I got tested for coronavirus in Hillsborough County, here’s what to expect

Stephanie Colombini, WUSF My initial attempts to call were met with busy signals and a menu that wouldn't redirect me to testing when I'd hit the right key. I finally got through to someone and 45 minutes of mind-numbing hold music later I secured a 9 am slot at Raymond James Stadium. I signed my boyfriend Shean up too. He's been working at a grocery store since losing his server job at the start of the shutdown. The morning of our test we fed the dogs and got ready to go. We grabbed our face masks and IDs and hopped into Shean's truck. During the drive we talked about why we were doing this. We're both young and healthy, and we know that doesn't make us invincible but the threat is still low. I have to go into the station once a week, and Shean's constantly exposed to strangers at his job. And while we've been doing our best to stay home, we'd be lying if we said we were perfect. We pulled into the stadium and were directed onto a large field where we weaved through lanes of cones that led to a big white tent. A friendly woman wearing a blue Baycare shirt and face shield checked our names off a list and then we joined a few dozen other cars in line. Health workers in head-to-toe protective gear were able to handle several cars at once so it moved pretty quickly. After fifteen minutes or so it was our turn. In order to ensure my experience was the same as anyone else's I did not record the test itself but it was quick. We had braced ourselves to get sticks up our noses but learned they ran out of nasal swabs that morning -- we were not complaining. They told us the test would go to Quest Diagnostics and we'd get our results in 3 days. We left feeling really good about what we just did. We knew we were doing our part to help public health workers identify where this virus is and isn't. Three days turned into four and then Shean got an email. His results were in and negative. I was starting to get pretty frustrated. It took another day for mine to come in. It was also negative, but that was less comforting than expected. I'm still glad I got tested - at least I know for a period of time I wasn't infected or putting others at risk. And the state is working on it. Testing has already expanded significantly since the start of the outbreak and will have to continue to do so. But this experience has reinforced the need for me to keep up with proper distancing and cleaning because for now, it's the best way to know I'm safe.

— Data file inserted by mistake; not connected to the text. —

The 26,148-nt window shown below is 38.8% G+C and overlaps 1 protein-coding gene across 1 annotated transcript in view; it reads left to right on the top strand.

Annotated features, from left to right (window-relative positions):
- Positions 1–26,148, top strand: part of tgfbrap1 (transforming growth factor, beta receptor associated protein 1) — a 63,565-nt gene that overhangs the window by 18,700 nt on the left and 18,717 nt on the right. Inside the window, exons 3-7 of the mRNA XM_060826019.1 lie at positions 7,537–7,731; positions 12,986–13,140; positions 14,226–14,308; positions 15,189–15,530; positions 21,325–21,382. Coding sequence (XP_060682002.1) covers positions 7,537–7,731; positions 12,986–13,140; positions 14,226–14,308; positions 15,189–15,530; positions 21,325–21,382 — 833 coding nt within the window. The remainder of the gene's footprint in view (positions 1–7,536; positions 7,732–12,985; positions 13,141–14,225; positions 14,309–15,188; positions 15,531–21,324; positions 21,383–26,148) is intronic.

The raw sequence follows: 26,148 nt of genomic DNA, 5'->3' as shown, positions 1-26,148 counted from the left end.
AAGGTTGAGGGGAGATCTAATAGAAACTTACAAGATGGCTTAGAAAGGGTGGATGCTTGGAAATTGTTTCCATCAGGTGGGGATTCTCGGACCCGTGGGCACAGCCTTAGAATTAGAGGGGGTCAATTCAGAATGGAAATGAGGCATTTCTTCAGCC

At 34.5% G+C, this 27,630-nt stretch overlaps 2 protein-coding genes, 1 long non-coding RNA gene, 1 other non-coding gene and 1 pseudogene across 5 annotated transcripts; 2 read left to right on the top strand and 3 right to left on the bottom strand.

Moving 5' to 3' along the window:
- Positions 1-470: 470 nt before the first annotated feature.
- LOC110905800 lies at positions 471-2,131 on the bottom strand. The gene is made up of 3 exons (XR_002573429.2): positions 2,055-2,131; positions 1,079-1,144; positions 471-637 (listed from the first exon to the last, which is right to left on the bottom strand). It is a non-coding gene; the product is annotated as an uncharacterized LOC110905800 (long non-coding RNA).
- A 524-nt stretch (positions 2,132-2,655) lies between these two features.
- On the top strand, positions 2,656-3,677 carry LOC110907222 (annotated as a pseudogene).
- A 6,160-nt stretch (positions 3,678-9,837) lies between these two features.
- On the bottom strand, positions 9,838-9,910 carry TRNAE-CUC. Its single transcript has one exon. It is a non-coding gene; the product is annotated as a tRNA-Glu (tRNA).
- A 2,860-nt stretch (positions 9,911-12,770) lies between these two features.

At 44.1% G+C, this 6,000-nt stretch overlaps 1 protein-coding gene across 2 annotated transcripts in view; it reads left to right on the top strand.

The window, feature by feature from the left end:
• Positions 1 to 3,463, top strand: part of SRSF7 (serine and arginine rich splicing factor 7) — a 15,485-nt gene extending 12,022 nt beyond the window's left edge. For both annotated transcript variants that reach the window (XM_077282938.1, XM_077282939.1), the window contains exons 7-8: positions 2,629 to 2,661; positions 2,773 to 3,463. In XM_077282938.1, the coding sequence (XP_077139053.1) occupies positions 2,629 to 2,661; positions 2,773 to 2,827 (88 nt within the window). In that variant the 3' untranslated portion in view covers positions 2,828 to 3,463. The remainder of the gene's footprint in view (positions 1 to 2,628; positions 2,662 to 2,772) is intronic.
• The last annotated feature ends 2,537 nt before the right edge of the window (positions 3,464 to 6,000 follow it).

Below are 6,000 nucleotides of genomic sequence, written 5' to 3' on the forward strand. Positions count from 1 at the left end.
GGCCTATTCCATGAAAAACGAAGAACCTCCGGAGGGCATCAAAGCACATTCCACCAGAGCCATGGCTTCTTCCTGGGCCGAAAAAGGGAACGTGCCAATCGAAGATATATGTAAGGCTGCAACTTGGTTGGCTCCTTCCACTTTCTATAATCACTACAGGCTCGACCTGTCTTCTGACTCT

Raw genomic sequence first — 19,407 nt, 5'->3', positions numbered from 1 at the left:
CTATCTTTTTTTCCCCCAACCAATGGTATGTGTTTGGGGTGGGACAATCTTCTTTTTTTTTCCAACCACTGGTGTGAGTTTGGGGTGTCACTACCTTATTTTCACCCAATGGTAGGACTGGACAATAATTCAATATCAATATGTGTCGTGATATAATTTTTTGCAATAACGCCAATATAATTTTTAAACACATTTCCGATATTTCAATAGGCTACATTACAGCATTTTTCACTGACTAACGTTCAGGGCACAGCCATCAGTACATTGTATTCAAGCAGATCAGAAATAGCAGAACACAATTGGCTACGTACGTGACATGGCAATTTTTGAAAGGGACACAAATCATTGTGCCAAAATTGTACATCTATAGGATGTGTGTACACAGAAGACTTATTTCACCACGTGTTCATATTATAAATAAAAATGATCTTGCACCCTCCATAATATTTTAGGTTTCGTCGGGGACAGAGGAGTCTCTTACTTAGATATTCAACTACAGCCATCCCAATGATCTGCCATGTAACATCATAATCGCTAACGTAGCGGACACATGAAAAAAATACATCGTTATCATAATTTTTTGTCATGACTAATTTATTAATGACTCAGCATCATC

FSU: Most classes online for Fall

Lynn Hatter, WFSU What could college classes look like when students return in the Fall? It’s likely fewer of them will meet in-person according to Florida State University Provost Sally McRorie. In an email to faculty, McRorie says some labs or courses that require special equipment or environments could meet in person while most others will need to be done through distance learning. In the April meeting of FSU’s Board of Trustees, university president John Thrasher said welcoming students back to campus depends largely on the health and safety situation. “I think we’re all waiting to see that. Hopefully the plateau is there. No one believes there’s going to be a vaccine but there may be some treatments that will be available. There are going to be some testing issues we’re going to have to deal with. A lot of logistics out there, before I would feel comfortable opening the university," Thrasher said. Thrasher says universities will need to make decisions for Fall around July. Florida A&M University President Larry Robinson has suggested testing students for the coronavirus may be considered. The State university system governing board has made a task force of university officials to make recommendations on how universities should proceed.

Florida seeks new ways to expand coronavirus testing

The Associated Press TALLAHASSEE, Fla. (AP) — Florida will look to new ways to expand coronavirus testing, such as allowing tests at pharmacies and randomly checking blood donations for COVID-19 antibodies. Republican Gov. Ron DeSantis discussed testing during a news conference in Miami. He also rolled out a mobile testing lab that will travel the state to do rapid tasting at long-term care facilities. State provided statistics show Florida has more than 38,000 confirmed cases resulting in more than 1,500 deaths. Of the fatalities, at least 577 have been long-term care residents or employees.

Four MLS teams allow individual workouts, more to follow

The Associated Press

Four Major League Soccer teams have taken the first small step toward returning to play by allowing players to use team training fields for individual workouts.

Sporting Kansas City, Atlanta United, Orlando City and Inter Miami had players in on the first day they were allowed by the league.

Nashville, LAFC, Real Salt Lake, Houston and Portland are among the league’s 26 teams that plan to start Thursday, with more lined up next week.

Click here to read more of WMFE’s reporting on the coronavirus pandemic.

Danielle Prieur covers education in Central Florida.